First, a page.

Bruce Tabashnik
http://ag.arizona.edu/ento/faculty/tabashnik.htm
Yves Carriere
http://ag.arizona.edu/ento/faculty/carriere.htm
Arizona Cotton and Research Protection Council http://azcotton.org/

Mari N. Jensen | The University of Arizona
Further information:
http://www.arizona.edu

More articles from Agricultural and Forestry Science:

nachricht Energy crop production on conservation lands may not boost greenhouse gases
13.03.2017 | Penn State

nachricht How nature creates forest diversity
07.03.2017 | International Institute for Applied Systems Analysis (IIASA)

All articles from Agricultural and Forestry Science >>>

The most recent press releases about innovation >>>

Die letzten 5 Focus-News des innovations-reports im Überblick:

Im Focus: A Challenging European Research Project to Develop New Tiny Microscopes

The Institute of Semiconductor Technology and the Institute of Physical and Theoretical Chemistry, both members of the Laboratory for Emerging Nanometrology (LENA), at Technische Universität Braunschweig are partners in a new European research project entitled ChipScope, which aims to develop a completely new and extremely small optical microscope capable of observing the interior of living cells in real time. A consortium of 7 partners from 5 countries will tackle this issue with very ambitious objectives during a four-year research program.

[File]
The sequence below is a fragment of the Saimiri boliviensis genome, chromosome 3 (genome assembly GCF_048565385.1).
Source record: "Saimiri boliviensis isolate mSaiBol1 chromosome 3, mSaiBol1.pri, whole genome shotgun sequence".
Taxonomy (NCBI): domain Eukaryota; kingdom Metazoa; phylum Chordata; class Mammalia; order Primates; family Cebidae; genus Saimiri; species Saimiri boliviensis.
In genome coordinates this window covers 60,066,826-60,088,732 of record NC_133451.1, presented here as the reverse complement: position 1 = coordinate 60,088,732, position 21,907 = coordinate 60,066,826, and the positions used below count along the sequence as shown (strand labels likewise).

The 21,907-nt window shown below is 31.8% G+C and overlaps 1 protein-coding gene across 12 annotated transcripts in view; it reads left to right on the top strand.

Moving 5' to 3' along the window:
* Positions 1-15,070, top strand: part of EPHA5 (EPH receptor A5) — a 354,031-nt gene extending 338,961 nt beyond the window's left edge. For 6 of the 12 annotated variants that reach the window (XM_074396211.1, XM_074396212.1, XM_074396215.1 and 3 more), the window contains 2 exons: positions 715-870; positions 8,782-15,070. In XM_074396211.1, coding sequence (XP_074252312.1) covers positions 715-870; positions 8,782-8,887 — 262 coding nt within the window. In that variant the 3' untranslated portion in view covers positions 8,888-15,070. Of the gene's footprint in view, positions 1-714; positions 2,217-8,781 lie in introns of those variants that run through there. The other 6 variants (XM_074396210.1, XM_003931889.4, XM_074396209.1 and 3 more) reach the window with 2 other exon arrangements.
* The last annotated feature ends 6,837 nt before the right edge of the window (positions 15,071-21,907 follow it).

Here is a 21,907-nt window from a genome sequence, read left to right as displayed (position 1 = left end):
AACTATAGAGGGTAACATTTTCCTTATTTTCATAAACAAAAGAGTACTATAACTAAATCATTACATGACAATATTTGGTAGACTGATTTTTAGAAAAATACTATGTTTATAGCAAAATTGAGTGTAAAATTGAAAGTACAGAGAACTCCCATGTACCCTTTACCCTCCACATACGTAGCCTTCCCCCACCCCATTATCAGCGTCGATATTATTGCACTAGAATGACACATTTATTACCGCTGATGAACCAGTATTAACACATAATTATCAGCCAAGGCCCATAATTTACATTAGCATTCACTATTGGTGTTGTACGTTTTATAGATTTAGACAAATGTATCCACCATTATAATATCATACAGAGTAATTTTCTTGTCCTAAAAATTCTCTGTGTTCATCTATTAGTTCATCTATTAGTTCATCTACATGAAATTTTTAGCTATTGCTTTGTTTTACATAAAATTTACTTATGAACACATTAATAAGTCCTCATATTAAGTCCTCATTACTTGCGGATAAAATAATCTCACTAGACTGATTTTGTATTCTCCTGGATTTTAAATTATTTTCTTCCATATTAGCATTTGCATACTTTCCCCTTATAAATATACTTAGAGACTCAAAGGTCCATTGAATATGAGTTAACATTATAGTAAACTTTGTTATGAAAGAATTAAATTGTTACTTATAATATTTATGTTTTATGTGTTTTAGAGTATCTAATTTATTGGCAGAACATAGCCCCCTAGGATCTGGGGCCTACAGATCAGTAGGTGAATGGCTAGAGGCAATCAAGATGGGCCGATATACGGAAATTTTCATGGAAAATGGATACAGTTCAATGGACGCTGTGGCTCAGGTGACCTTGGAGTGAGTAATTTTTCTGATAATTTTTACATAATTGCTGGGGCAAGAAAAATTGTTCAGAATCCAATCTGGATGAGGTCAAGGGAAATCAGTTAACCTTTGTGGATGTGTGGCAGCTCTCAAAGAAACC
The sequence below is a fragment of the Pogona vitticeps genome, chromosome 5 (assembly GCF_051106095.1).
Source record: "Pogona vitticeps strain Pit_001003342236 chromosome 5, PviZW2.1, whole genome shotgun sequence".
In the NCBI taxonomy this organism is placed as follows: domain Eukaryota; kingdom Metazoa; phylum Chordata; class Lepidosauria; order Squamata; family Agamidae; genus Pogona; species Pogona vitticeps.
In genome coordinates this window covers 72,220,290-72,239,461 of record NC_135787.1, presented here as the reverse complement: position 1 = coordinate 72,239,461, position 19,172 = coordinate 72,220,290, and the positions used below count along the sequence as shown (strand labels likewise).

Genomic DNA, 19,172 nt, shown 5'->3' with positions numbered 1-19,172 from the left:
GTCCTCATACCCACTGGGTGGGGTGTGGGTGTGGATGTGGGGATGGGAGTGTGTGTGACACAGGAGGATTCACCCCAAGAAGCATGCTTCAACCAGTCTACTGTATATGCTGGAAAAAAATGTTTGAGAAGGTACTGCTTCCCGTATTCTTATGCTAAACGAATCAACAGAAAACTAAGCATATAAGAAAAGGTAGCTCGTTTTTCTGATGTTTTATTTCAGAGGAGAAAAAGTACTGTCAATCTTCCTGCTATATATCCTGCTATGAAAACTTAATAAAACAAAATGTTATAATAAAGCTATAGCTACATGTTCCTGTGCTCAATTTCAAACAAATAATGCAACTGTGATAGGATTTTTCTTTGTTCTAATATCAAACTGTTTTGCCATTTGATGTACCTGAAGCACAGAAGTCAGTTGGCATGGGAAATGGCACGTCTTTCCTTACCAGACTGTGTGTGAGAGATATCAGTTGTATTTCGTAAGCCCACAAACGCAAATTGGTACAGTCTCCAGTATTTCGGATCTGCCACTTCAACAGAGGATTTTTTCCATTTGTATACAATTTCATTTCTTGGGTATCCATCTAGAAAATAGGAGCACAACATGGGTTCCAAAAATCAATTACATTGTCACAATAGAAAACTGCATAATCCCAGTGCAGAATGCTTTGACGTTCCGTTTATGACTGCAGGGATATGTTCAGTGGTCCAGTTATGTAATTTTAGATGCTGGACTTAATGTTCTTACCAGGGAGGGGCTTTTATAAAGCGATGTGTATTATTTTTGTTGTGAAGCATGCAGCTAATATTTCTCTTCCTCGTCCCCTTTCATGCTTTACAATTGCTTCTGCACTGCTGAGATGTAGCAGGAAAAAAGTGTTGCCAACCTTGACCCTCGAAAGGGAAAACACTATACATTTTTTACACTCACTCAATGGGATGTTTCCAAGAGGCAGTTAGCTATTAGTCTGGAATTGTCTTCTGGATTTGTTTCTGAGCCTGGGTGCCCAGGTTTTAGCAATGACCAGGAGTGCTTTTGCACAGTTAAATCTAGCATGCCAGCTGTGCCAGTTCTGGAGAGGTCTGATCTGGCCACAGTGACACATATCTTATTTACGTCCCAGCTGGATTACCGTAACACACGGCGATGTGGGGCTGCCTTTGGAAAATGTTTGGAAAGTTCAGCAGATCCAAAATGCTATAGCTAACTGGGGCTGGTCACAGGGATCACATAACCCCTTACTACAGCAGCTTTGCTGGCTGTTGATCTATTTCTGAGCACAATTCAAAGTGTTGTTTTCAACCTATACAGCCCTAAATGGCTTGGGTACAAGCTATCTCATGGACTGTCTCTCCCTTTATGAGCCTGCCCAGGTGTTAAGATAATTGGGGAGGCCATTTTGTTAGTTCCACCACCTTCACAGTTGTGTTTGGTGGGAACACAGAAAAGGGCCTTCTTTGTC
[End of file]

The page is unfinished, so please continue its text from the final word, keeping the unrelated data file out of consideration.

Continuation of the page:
To demonstrate the usefulness of this new scientific tool, at the end of the project the developed chip-sized microscope will be used to observe in real-time...

Im Focus: Giant Magnetic Fields in the Universe

Astronomers from Bonn and Tautenburg in Thuringia (Germany) used the 100-m radio telescope at Effelsberg to observe several galaxy clusters. At the edges of these large accumulations of dark matter, stellar systems (galaxies), hot gas, and charged particles, they found magnetic fields that are exceptionally ordered over distances of many million light years. This makes them the most extended magnetic fields in the universe known so far.

The results will be published on March 22 in the journal „Astronomy & Astrophysics“.

Galaxy clusters are the largest gravitationally bound structures in the universe. With a typical extent of about 10 million light years, i.e. 100 times the...